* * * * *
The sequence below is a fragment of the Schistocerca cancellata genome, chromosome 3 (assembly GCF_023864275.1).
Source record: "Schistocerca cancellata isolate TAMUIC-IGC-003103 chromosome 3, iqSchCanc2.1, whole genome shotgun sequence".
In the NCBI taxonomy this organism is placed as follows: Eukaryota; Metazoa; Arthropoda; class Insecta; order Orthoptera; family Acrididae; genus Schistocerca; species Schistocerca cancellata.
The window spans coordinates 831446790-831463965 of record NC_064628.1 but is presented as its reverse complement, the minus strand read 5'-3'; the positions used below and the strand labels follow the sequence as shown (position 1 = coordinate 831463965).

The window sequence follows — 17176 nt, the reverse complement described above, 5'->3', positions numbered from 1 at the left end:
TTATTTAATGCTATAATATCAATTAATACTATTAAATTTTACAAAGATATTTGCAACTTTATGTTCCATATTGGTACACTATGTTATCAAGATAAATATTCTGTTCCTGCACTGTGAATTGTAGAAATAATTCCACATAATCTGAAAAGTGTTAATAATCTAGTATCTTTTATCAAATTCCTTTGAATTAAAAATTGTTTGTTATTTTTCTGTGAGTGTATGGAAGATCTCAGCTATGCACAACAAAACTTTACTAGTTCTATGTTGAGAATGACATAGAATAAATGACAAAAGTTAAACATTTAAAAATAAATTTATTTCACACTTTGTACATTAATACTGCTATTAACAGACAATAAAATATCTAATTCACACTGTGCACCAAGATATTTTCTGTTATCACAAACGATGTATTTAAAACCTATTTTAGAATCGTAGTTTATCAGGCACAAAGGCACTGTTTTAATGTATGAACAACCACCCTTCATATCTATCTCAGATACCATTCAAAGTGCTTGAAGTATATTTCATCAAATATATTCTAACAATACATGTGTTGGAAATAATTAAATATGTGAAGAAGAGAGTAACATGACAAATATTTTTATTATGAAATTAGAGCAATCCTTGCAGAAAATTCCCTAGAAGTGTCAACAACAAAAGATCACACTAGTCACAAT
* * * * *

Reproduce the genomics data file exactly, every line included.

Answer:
The sequence below is a fragment of the Schistocerca cancellata genome, chromosome 3 (assembly GCF_023864275.1).
Source record: "Schistocerca cancellata isolate TAMUIC-IGC-003103 chromosome 3, iqSchCanc2.1, whole genome shotgun sequence".
In the NCBI taxonomy this organism is placed as follows: Eukaryota; Metazoa; Arthropoda; class Insecta; order Orthoptera; family Acrididae; genus Schistocerca; species Schistocerca cancellata.
The window spans coordinates 831446790-831463965 of record NC_064628.1 but is presented as its reverse complement, the minus strand read 5'-3'; the positions used below and the strand labels follow the sequence as shown (position 1 = coordinate 831463965).

The window sequence follows — 17176 nt, the reverse complement described above, 5'->3', positions numbered from 1 at the left end:
TTATTTAATGCTATAATATCAATTAATACTATTAAATTTTACAAAGATATTTGCAACTTTATGTTCCATATTGGTACACTATGTTATCAAGATAAATATTCTGTTCCTGCACTGTGAATTGTAGAAATAATTCCACATAATCTGAAAAGTGTTAATAATCTAGTATCTTTTATCAAATTCCTTTGAATTAAAAATTGTTTGTTATTTTTCTGTGAGTGTATGGAAGATCTCAGCTATGCACAACAAAACTTTACTAGTTCTATGTTGAGAATGACATAGAATAAATGACAAAAGTTAAACATTTAAAAATAAATTTATTTCACACTTTGTACATTAATACTGCTATTAACAGACAATAAAATATCTAATTCACACTGTGCACCAAGATATTTTCTGTTATCACAAACGATGTATTTAAAACCTATTTTAGAATCGTAGTTTATCAGGCACAAAGGCACTGTTTTAATGTATGAACAACCACCCTTCATATCTATCTCAGATACCATTCAAAGTGCTTGAAGTATATTTCATCAAATATATTCTAACAATACATGTGTTGGAAATAATTAAATATGTGAAGAAGAGAGTAACATGACAAATATTTTTATTATGAAATTAGAGCAATCCTTGCAGAAAATTCCCTAGAAGTGTCAACAACAAAAGATCACACTAGTCACAAT